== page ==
Well, it’s been a while since I last wrote an art-based article, so I thought that I’d talk about making digital art today.
Since “digital art” is a fairly wide category of art, I’ll be writing this article in a fairly general way that will hopefully apply to whatever image editing program you choose to use for your digital art – whether it is an expensive subscription-based one, the default art programs that came with your computer or even an open-source one you can legally download for free.
1) Realistic colours: One of the reasons why digital art can sometimes look amateurish or unrealistic is because the artist has just used the basic default colour palette that came with their program. However, almost every image editing program (even old versions of MS Paint) will also allow you to create custom colours using a colour board – like this:
These are four examples (including old, new, free and commercial) of a useful feature that almost every image editing program has.
But, one of the best ways to get truly realistic colours is to use your image editor’s colour selection tool. Sometimes this is called “color picker” or “pick color” or a number of other names, but the icon for it in most programs usually looks like a pipette or a dropper. It allows you to set your brush colour to the exact colour of the pixel you click on with it.
This allows you to directly sample actual realistic colours (and, if you aren’t experienced at making art, then it might surprise you that the actual colours of things are subtly different to what you’d expect) from things like photographs, resulting in much more realistic-looking digital art, like this:
This is a reduced-size preview, the full picture will be posted here on the 30th May.
In this digital painting, I made the colours look realistic by using GIMP 2.10’s “colour picker tool” to get some colours from a photo I had taken of the same scene before I prepared the painting. And, although I only sampled about five or six colours from this photo:
This is the photo I took several months ago (of the coast at Haslar) before making the digital art.
It resulted in a slightly more realistic-looking piece of digital art when I tried to recreate it a little bit later. So, whatever this tool might look like or be called in your editing program, be sure to experiment with it.
2) Multiple ways of doing things: This is a lot more useful if you’re adding digital elements to traditional art than if you’re just making digital-only art, but it is worth remembering that there are usually multiple ways of doing the same thing in image editing programs – and the most obvious one isn’t always the simplest or best way. So, don’t be afraid to experiment.
For example some editing programs (like GIMP 2.8, 2.10 etc…) include digital lighting effects – where you can add a light source and it will affect the whole image. This can be useful, but a much simpler way to add things like bloom effects to light sources is simply to use a large digital airbrush – of the same colour as the light – in the area around the light sources, like in this (heavily) digitally-edited watercolour painting of mine:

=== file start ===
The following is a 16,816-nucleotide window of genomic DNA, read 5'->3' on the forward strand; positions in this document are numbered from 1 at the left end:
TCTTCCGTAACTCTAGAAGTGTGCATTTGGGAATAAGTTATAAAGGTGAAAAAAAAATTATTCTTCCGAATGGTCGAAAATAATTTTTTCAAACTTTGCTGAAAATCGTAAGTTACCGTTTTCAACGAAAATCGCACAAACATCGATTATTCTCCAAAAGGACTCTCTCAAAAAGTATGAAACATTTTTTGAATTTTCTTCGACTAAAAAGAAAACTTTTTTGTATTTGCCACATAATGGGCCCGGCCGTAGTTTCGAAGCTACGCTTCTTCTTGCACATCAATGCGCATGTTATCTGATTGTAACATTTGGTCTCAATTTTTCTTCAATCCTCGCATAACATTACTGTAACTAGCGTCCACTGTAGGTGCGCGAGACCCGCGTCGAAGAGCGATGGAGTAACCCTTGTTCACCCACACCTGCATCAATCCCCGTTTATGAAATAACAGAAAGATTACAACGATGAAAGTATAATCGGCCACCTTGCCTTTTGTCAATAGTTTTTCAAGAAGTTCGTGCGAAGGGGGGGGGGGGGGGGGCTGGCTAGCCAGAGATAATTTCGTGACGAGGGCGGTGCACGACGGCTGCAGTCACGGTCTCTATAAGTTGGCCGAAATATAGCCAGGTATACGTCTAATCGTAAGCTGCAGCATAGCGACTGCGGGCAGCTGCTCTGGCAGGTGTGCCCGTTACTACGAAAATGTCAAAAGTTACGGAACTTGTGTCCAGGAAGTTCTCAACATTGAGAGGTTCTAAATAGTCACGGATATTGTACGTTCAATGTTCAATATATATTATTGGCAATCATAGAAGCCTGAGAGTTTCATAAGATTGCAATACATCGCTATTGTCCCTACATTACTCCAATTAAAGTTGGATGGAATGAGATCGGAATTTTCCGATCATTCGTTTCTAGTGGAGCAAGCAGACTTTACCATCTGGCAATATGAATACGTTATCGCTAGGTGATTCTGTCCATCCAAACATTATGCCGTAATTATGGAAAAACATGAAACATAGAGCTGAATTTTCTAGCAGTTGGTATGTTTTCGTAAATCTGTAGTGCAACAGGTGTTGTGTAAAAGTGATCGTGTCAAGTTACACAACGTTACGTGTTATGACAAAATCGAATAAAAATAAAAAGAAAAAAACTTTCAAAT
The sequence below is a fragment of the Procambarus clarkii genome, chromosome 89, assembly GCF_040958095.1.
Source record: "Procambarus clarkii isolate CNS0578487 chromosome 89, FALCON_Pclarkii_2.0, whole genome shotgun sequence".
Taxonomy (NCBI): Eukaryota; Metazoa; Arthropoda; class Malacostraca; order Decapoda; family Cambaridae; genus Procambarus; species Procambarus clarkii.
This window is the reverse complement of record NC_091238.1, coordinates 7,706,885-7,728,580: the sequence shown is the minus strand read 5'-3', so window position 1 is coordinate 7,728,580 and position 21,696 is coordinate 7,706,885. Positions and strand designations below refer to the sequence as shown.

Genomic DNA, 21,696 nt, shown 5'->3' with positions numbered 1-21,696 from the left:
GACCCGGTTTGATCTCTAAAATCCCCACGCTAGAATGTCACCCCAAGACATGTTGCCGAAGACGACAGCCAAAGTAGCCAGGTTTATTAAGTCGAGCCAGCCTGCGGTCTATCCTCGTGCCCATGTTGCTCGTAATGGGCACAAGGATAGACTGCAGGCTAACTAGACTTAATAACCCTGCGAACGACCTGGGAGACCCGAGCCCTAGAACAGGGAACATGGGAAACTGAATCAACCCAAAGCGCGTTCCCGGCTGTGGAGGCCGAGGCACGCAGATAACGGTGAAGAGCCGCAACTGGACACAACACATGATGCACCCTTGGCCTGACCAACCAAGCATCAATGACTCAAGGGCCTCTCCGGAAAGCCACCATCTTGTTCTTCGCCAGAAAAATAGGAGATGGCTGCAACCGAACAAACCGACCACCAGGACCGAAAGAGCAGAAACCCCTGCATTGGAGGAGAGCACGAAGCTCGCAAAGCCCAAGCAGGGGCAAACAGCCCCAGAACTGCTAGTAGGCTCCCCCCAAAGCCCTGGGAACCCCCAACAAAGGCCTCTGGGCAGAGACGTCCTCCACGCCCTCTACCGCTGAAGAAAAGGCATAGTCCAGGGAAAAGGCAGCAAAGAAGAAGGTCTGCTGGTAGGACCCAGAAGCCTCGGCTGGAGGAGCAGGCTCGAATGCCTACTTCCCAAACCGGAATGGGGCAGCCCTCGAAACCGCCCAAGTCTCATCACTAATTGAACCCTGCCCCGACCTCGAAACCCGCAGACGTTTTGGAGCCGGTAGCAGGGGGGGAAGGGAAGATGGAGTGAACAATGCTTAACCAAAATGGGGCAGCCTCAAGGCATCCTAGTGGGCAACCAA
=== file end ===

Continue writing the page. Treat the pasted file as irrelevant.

“Dereliction Heights” By C. A. Brown
Another advantage I found with using digital airbrushes to add lighting is that it allows me to much more easily control the amount of light and/or bloom, and allows for multiple light sources in the same image whilst maintaining the clarity of the rest of the picture (which can become washed out or faded if you apply a digital lighting effect to the whole image).
Likewise, when I was going through a 1990s nostalgia phase a couple of years ago, I wanted to add the types of floral patterns that used to be common back then to my art. Originally, this either involved lots of scribbling and painting (with traditional art supplies) or it involved lots of crude airbrushing in MS Paint. But, when messing around with the options on an awesome late 1990s program called “Jasc Paint Shop Pro 6”, I found that by selecting an area and using the “Add Noise” effect before using the “Glowing Edges” effect, I could create something similar to a retro 1990s floral pattern in a fraction of the time:
To give another example, if you want to convert a colour image into a greyscale one, then most programs will have an option for doing this. But, you can also do this yourself by finding the saturation options in your editing program (it’s usually called something like “Hue/Colour/Saturation” or “Hue/Saturation” in the menu) and just lowering the saturation to zero. Yes, this is a little bit more long-winded, but it’ll come in handy for the times when – for example – you only want to convert part of a picture to greyscale etc…
Anyway, the point of these examples is that there are usually multiple ways of doing the thing that you want to do. Whether it involves using a part of the program in a different way to what it was intended for or whether it involves combining several effects in one or more programs, you can not only speed up the artistic process a bit – but also do things that the program doesn’t have a simple one-click option for. So, be sure to experiment and mess around with whatever program you are using.
Anyway, I hope that this was useful 🙂